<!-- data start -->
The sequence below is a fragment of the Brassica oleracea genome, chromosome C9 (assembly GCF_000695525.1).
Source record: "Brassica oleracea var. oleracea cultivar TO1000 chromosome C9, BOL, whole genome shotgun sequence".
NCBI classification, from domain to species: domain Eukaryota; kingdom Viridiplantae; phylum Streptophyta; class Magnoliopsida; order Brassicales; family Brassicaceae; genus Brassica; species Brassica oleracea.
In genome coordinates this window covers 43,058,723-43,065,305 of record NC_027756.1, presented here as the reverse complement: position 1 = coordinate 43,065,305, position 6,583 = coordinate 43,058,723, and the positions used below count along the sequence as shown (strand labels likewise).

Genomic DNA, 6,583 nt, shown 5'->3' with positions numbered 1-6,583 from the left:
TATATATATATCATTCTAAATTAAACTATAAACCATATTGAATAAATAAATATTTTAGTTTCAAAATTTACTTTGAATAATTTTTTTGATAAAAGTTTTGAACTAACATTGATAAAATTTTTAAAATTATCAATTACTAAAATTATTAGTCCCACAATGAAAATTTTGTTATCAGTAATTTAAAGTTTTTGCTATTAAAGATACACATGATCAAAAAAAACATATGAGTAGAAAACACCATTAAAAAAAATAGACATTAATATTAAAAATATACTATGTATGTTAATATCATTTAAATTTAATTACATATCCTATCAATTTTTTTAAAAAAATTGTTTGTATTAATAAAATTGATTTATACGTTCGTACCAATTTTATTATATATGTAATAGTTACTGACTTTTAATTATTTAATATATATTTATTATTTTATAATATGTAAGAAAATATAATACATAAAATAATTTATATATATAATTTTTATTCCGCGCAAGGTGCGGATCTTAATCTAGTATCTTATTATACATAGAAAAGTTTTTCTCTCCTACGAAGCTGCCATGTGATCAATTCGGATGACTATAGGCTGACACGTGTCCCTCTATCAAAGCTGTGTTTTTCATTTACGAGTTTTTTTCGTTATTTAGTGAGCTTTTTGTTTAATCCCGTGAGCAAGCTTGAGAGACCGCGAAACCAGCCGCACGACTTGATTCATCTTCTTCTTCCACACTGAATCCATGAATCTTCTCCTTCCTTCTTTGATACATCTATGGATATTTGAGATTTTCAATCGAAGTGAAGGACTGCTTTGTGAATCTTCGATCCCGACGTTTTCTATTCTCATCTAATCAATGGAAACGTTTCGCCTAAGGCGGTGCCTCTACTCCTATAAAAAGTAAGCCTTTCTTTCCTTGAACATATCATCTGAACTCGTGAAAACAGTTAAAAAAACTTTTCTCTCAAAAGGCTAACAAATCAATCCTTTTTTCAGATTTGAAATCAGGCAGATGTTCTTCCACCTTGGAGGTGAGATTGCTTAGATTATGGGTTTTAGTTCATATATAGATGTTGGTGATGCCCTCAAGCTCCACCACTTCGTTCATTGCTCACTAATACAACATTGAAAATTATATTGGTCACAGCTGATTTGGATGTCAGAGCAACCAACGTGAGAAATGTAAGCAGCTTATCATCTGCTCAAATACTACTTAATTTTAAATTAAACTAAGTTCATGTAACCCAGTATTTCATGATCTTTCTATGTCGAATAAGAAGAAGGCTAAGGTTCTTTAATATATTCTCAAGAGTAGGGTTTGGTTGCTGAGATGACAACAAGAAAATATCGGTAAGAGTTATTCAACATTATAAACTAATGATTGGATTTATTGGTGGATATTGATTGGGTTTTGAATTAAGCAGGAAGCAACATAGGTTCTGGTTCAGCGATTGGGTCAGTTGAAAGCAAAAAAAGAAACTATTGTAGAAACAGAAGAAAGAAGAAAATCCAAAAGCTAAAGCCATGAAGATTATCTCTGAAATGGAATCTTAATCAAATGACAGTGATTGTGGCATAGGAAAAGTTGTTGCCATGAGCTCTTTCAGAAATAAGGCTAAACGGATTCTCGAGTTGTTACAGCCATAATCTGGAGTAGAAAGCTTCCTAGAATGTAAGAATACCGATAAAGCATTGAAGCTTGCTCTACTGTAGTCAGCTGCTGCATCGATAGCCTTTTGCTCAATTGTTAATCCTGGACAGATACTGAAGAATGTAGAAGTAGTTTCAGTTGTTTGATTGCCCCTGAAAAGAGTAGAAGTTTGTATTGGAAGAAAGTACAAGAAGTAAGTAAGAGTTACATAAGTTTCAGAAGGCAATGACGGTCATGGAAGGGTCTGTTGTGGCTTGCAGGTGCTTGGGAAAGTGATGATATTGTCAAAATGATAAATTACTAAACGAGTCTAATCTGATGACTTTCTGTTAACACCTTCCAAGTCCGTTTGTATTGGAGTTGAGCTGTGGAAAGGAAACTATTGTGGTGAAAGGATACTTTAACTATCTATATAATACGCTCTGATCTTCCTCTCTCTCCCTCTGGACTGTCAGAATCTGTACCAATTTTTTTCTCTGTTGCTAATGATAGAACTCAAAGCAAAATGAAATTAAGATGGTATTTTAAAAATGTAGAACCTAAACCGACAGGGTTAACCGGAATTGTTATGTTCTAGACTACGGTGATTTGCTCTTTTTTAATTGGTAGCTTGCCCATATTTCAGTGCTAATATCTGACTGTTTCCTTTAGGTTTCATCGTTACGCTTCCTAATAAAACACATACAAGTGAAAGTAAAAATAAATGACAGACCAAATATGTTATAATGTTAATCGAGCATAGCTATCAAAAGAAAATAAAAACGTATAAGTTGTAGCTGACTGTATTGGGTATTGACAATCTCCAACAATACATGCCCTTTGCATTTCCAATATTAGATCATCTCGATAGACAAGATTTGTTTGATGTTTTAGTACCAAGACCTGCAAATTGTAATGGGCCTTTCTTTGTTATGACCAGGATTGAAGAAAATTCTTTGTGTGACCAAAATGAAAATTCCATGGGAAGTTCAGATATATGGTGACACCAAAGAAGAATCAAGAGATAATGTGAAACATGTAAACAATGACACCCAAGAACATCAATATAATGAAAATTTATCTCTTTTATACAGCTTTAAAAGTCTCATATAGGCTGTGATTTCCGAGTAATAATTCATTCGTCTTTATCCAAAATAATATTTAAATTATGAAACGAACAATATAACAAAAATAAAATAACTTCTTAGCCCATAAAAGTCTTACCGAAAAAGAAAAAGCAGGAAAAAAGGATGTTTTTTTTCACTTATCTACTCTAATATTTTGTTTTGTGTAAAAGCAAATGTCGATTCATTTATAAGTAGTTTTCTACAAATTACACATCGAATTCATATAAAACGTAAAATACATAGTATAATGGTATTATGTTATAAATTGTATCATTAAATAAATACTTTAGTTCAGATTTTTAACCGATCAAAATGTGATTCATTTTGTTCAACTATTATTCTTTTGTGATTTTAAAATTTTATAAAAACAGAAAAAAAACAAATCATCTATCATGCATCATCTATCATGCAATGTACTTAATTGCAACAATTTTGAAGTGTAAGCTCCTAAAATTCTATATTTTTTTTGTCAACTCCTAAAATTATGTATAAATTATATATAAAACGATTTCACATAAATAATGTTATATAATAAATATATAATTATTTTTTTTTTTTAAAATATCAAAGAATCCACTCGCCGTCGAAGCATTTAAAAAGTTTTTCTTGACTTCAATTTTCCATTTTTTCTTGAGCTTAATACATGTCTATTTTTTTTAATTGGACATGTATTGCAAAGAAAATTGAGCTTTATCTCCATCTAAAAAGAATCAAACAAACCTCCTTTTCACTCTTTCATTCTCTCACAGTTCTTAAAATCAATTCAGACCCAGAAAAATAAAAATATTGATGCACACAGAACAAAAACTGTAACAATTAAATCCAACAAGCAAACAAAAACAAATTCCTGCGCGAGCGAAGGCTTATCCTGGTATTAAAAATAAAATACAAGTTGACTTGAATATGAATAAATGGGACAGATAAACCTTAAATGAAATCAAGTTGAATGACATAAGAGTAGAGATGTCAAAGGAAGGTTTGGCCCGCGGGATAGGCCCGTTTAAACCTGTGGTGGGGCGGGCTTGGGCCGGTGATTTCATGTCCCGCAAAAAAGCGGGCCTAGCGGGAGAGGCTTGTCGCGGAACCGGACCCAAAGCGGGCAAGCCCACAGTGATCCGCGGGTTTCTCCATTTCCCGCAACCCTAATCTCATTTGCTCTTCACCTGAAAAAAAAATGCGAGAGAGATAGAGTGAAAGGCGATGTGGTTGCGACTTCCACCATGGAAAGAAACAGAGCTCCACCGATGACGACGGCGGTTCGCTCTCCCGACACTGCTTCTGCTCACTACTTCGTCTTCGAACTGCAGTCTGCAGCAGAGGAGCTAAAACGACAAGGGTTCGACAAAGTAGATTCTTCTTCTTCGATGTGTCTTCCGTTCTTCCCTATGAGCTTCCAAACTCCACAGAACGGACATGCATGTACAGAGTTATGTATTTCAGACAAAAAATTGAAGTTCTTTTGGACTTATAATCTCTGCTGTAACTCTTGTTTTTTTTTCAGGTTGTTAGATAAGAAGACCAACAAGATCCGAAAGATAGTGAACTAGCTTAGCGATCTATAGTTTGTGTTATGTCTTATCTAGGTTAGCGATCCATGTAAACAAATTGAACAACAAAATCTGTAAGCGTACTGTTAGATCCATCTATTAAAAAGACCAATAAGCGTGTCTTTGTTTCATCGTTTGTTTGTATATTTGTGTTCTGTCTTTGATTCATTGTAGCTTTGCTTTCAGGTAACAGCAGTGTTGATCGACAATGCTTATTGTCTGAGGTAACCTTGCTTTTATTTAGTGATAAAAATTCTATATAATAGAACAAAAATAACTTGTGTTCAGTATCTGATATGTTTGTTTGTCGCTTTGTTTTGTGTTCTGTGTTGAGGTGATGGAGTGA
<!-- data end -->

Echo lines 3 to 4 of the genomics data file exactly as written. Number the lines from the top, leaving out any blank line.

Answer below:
NCBI classification, from domain to species: domain Eukaryota; kingdom Viridiplantae; phylum Streptophyta; class Magnoliopsida; order Brassicales; family Brassicaceae; genus Brassica; species Brassica oleracea.
In genome coordinates this window covers 43,058,723-43,065,305 of record NC_027756.1, presented here as the reverse complement: position 1 = coordinate 43,065,305, position 6,583 = coordinate 43,058,723, and the positions used below count along the sequence as shown (strand labels likewise).